The research performed in our laboratory covers a number of areas related to inner ear function and the physiology of the cochlear fluids (as is apparent from the rest of this website). Our group has for years been using infrasound as a tool to study how the ear works. These are often described as “low frequency biasing tones”, because the low frequency bias tone is used to displace the structures of the ear slowly enough to allow induced changes in the cochlear properties to be observed. For almost 10 years we have been using infrasonic 5 Hz bias tones to manipulate cochlear responses in guinea pigs. The guinea pig has a shorter cochlear than the human and hearing sensitivity measurements show that it is approximately 17 dB LESS sensitive to low frequencies than the human. In our studies, we found that 5 Hz bias tones effectively altered cochlear responses at sound levels as low as 85 dB SPL (The green diamond shown on the graph at the right). In humans the threshold of sensitivity for 5 Hz is 109 dB SPL (Møller and Pedersen, 2004), as also shown on the graph at the right as the blue symbols representing hearing sensitivity. Also shown by the red line is the calculated sensitivity of the inner hair cells (IHC) of the cochlea. In brief, you “hear” with your inner hair cells. BUT, if the guinea pig is less sensitive than the human, how can such a low level 5 Hz tone, which the guinea pig would not be expected to hear, influence function of the ear?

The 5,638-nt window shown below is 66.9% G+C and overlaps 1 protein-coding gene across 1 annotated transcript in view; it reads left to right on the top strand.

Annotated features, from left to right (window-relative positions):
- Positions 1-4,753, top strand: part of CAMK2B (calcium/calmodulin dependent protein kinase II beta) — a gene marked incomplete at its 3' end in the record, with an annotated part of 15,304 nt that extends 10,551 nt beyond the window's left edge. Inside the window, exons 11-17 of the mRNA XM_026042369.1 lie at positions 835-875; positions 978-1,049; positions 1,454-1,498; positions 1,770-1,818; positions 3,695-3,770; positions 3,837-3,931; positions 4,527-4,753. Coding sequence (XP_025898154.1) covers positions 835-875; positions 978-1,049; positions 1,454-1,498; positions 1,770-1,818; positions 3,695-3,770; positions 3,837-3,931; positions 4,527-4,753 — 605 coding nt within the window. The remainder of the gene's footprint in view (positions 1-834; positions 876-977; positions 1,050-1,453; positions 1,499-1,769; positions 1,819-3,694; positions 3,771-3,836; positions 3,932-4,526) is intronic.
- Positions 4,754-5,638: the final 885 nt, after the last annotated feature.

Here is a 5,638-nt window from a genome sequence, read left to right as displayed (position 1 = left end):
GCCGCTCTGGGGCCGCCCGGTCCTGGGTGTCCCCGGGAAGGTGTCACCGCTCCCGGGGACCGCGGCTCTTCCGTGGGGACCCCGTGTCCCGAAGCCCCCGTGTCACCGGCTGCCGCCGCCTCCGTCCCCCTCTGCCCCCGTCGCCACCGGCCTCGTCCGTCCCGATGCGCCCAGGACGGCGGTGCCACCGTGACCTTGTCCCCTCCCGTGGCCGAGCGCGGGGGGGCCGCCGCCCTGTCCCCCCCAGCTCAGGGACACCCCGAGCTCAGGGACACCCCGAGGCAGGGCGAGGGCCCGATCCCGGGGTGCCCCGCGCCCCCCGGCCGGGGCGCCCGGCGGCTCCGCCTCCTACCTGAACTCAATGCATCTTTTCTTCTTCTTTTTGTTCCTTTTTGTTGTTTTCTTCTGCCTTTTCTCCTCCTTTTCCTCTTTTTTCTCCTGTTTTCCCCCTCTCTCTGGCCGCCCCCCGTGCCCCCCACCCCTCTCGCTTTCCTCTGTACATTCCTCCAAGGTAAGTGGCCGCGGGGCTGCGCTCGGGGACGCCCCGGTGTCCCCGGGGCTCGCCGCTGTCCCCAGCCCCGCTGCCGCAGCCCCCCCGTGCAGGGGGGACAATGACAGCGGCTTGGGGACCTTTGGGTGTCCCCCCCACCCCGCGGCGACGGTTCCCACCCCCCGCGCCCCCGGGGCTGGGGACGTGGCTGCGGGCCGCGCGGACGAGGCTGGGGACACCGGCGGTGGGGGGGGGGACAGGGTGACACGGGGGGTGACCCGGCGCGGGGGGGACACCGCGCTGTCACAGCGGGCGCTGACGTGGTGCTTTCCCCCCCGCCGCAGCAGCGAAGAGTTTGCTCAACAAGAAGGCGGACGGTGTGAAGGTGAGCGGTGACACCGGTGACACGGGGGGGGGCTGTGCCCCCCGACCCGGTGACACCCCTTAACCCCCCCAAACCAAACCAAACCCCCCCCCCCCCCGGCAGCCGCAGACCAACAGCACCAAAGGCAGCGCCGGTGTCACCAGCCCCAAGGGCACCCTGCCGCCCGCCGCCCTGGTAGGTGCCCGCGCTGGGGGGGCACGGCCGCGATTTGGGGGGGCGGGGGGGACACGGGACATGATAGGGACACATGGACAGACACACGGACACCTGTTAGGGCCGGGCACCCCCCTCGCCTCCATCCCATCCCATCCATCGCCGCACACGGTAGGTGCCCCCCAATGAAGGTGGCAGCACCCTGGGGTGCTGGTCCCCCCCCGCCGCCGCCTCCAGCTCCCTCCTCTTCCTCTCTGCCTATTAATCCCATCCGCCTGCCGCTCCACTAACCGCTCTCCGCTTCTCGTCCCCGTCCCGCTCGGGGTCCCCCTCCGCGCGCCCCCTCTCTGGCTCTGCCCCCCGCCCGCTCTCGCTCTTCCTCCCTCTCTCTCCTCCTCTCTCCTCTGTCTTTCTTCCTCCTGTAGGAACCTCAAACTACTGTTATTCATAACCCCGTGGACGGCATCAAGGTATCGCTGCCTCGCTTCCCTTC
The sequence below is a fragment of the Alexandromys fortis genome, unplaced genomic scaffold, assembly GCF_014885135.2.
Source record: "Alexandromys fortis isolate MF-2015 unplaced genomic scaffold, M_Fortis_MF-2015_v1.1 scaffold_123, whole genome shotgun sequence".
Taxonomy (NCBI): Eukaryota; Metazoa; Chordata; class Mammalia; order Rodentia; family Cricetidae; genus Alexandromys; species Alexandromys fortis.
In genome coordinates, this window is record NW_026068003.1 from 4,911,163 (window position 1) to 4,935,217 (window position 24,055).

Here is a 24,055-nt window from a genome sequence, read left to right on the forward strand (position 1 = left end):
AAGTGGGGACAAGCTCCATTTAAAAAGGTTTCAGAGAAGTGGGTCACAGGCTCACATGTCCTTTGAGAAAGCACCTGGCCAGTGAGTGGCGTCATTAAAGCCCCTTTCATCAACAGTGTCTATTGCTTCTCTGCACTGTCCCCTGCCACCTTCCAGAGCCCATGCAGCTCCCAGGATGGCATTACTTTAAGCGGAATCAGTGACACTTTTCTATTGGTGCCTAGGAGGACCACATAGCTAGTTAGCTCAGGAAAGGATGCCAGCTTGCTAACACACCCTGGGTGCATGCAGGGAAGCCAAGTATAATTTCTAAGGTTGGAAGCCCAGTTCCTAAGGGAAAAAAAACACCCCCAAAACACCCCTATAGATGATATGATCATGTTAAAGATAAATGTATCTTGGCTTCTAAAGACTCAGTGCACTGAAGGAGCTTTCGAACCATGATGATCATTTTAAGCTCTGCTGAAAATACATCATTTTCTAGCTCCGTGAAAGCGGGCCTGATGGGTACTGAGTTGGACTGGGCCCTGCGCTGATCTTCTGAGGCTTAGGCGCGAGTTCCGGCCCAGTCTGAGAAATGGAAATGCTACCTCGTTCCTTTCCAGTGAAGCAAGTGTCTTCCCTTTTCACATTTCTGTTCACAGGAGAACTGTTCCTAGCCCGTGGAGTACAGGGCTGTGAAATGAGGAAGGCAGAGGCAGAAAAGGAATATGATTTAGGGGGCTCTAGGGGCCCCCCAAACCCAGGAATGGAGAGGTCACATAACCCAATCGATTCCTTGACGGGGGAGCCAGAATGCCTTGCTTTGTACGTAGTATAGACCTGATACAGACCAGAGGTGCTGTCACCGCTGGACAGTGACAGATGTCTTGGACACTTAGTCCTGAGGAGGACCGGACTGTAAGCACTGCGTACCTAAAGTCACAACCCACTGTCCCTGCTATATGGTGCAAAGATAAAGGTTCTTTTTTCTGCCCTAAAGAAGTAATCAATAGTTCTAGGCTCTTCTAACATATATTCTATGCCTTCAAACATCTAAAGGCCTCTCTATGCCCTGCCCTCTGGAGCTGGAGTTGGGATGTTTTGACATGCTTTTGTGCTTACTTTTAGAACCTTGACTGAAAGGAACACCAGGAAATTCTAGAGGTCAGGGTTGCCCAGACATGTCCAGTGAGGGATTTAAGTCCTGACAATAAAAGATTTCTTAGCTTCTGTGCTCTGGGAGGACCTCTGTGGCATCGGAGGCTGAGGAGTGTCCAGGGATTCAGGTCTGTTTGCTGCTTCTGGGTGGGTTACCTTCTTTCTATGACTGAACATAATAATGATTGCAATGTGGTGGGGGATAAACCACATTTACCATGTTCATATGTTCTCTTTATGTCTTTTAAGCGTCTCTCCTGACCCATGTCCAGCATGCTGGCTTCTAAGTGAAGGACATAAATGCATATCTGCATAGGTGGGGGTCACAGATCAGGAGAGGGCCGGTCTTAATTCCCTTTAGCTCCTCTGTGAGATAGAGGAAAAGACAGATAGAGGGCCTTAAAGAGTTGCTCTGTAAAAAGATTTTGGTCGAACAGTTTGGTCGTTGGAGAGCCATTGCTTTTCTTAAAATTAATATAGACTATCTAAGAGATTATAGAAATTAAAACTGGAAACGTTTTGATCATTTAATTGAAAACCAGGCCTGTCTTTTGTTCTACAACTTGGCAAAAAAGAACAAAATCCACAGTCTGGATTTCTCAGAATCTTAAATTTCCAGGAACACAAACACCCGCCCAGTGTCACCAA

The answer is complex and requires an understanding of the physiology of the ear and how it responds to low frequency stimuli. It is the subject of our paper titled:

Responses of the Ear to Low Frequency Sounds, Infrasound and Wind Turbines
Alec N. Salt and Timothy E. Hullar
Hearing Research. In press.

Some of the points made by our paper include:

  1. The OHC (i.e. the outer hair cells of the cochlea, which are the sensory cells which act as the active “amplifier” of the ear) are stimulated with low frequency sounds at levels much LOWER than the IHC. It is likely that the OHC are stimulated in some people by infrasounds at the levels generated by wind turbines. Thus the infrasound component of wind turbine noise may be the cause of the increased annoyance of some individuals to wind turbine noise. It also has to be considered that if there are health effects in some individuals, then the infrasound component of wind turbine noise could be involved.
  2. Stimulation of the OHC occurs at infrasound levels substantially below the levels that are heard. We calculate that stimulation of the OHC occurs at approximately 30-40 dB below sensation level depending on frequency. The concept that sounds that you cannot hear can have no influence on the inner ear is incorrect. Infrasounds that cannot be heard DO influence inner ear function.
  3. The practice of A-weighting measurements of wind turbine noise underestimates the influence of this noise on the inner ear.
  4. Some clinical conditions (endolymphatic hydrops and “third window” pathologies, such as superior canal dehiscence) make the ear hypersensitive to infrasound stimulation. In both hydrops and SCC dehiscence it is possible to have the condition and be asymptomatic. This leads to the possibility that some “apparently normal” (asymptomatic) individuals may be hypersensitive to infrasound.
  5. In order to more fully understand why infrasound affects the ear at levels that are not heard, you will have to read the paper!